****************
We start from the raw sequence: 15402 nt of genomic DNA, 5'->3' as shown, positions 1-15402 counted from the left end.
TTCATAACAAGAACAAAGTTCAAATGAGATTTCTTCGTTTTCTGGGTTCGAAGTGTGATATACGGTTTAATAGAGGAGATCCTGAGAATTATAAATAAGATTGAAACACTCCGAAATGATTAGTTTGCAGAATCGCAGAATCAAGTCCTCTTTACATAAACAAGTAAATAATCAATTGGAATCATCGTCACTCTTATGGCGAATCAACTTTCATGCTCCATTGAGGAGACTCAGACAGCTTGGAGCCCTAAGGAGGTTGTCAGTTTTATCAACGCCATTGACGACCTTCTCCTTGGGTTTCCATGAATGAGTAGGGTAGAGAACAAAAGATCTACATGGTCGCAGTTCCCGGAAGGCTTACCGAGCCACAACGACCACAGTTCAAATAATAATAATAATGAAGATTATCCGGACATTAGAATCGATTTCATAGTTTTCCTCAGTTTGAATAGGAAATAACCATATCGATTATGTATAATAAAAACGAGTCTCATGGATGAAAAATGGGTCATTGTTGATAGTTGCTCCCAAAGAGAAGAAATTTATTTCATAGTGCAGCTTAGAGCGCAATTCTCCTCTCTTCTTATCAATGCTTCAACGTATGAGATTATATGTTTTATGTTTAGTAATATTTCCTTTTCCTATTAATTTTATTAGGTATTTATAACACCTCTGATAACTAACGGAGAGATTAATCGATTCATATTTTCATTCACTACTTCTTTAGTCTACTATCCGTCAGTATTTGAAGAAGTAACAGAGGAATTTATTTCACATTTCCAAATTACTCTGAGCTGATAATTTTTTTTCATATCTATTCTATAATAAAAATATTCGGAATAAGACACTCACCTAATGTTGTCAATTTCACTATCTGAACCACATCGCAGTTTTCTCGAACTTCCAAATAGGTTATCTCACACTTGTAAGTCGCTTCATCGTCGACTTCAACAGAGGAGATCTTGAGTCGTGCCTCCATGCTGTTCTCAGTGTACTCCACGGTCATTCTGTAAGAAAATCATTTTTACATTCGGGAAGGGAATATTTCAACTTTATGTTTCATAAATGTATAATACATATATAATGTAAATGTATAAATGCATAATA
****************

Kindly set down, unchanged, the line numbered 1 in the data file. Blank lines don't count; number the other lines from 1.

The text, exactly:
We start from the raw sequence: 15402 nt of genomic DNA, 5'->3' as shown, positions 1-15402 counted from the left end.